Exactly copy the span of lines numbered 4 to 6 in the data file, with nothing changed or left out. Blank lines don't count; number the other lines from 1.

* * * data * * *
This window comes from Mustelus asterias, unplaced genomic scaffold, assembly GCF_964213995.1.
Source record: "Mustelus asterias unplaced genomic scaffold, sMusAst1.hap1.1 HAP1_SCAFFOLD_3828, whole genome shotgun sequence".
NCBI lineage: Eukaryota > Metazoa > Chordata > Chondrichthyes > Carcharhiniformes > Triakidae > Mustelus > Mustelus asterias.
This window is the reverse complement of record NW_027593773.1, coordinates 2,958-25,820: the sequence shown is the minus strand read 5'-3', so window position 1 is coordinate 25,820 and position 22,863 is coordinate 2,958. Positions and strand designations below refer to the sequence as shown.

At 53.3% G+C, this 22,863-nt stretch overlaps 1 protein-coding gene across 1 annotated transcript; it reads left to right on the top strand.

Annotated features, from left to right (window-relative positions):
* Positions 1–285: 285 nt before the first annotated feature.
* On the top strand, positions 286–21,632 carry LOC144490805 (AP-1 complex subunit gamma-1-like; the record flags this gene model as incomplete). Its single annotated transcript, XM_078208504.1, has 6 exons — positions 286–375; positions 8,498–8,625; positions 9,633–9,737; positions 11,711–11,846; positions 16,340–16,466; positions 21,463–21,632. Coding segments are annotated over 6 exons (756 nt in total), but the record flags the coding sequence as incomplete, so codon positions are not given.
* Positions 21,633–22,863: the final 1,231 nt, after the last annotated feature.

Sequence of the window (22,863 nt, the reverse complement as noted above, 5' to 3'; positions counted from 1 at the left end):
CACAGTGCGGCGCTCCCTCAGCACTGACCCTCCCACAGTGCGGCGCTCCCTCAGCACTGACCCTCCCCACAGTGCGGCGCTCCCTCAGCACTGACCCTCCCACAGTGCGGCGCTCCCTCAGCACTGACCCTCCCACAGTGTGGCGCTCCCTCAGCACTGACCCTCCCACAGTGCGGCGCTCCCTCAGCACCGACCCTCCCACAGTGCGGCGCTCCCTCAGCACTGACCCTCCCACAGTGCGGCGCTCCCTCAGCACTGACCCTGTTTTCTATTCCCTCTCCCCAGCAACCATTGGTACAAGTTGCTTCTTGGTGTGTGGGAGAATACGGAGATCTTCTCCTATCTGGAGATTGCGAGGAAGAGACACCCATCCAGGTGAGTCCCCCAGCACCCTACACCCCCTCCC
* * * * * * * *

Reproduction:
This window is the reverse complement of record NW_027593773.1, coordinates 2,958-25,820: the sequence shown is the minus strand read 5'-3', so window position 1 is coordinate 25,820 and position 22,863 is coordinate 2,958. Positions and strand designations below refer to the sequence as shown.

At 53.3% G+C, this 22,863-nt stretch overlaps 1 protein-coding gene across 1 annotated transcript; it reads left to right on the top strand.

Annotated features, from left to right (window-relative positions):